Such an acknowledgement would create immense legal liability for any company
making and selling cigarettes.
Inositol provides many other benefits
Inositol is a critical nutrient for hair growth. It helps prevent hardening of
the arteries and is important in the formation of lecithin and in the metabolism
of fats and cholesterol. Inositol has a calming effect on the brain and has been
used successfully at high doses as a treatment for psychiatric disorders such as
depression, bipolar, obsessive-compulsive, and panic attacks. Inositol is also
used for insomnia, retinopathy, bulimia nervosa and binge eating. It is
beneficial for diabetic neuropathy, brain seizures, and for normalizing
cholesterol and triglyceride levels.
Symptoms of deficiency are arteriosclerosis, constipation, hair loss, high blood
cholesterol, irritability, mood swings, and skin eruptions.
The consumption of large amounts of caffeine usually results in inositol
deficiency. As coffee consumption was often accompanied by cigarette smoking,
this shortage of inositol may have been a critical factor in the cases of
smoking induced lung cancer so prevalent during the time when smoking was in
Research continues to refine knowledge of the mechanisms by which inositol
Inositol is a natural compound and therefore not able to be patented by drug
companies, so there is little incentive for studies of it. However, some
dedicated researchers are continuing to study the effects of inositol, trying to
determine the specific mechanisms by which it prevents lung cancer in cigarette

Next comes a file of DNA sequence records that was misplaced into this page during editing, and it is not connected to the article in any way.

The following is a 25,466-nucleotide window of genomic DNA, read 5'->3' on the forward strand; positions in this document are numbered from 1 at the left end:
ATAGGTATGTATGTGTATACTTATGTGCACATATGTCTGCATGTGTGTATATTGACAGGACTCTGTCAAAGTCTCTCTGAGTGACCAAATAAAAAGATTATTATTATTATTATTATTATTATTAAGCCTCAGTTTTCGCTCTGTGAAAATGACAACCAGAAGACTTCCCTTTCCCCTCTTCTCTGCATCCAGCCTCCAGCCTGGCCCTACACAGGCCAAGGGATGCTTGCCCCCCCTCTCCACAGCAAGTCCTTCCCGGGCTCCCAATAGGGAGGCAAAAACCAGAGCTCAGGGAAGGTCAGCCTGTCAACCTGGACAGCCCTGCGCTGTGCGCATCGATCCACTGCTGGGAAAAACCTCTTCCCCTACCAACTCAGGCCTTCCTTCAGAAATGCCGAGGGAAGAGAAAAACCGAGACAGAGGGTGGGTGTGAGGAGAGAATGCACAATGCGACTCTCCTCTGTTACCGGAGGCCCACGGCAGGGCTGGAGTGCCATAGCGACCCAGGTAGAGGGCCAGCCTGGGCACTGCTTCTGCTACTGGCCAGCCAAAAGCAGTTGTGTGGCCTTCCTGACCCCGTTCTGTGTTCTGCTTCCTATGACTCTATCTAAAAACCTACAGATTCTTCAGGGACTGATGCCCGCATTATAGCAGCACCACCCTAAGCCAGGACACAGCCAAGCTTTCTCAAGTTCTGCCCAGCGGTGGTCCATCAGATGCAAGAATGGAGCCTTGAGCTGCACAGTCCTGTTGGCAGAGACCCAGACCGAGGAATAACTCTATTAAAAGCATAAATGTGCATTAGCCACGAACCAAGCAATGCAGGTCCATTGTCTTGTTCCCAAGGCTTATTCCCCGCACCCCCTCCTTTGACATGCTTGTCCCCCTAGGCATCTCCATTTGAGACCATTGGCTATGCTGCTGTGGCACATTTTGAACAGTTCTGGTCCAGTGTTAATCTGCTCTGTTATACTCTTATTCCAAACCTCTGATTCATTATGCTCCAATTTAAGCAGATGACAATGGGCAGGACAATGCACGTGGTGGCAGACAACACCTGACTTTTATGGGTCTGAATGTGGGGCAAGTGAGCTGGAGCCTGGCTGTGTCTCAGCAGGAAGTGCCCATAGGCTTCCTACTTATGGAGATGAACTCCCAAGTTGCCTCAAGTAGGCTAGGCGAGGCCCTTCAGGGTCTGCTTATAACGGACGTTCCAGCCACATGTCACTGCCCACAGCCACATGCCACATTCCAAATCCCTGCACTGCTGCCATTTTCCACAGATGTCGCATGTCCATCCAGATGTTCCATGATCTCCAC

smokers. Here are summaries of the abstracts from the most recent research. It
is truly amazing, or maybe criminal is a better word, that the smoking public
has not been made aware of these results which date back steadily to the time of
Drs. Watterberg and Shamsuddin.
The most recent studies are based on those that have gone before in an effort to
refine the knowledge of how inositol affects pathway activation in the
development of lung cancer. The phosphatidyl-inositol-3-kinase-AKT pathway is
emerging as an important regulator of tumor cell survival.
Researchers at Boston University Medical Center have observed a significant
increase in activation of another pathway, phosphatidylinositol 3-kinase (PI3K),
in the bronchial airway of smokers with lung cancer and dysplastic lesions,
suggesting that PI3K is activated in the airway before a tumor beings. Further,
these researchers found that when PI3K is decreased in the airway of high risk
smokers by the use of inositol treatments, their dysplasia is regressed. They
also noted the PI3K pathway was inhibited by inositol in vitro, and concluded
that the deregulation of the PI3K pathways in the bronchial airway epithelium of
smokers is an early, measurable and reversible event in the development of lung
In older research, scientists at the National Cancer Institute in Maryland have
also studied the pathways through which genes are damaged by tobacco smoking and
the pathways that regulate cancerous cell proliferation and survival. After a
review of data, they described the cell surface receptors and other upstream
components required for tobacco carcinogen-induced activation of the Akt and
mTOR pathways and the positive effects of inositol and other treatments upon
In the journal Biochemical Pharmacology (December,2008) researchers reported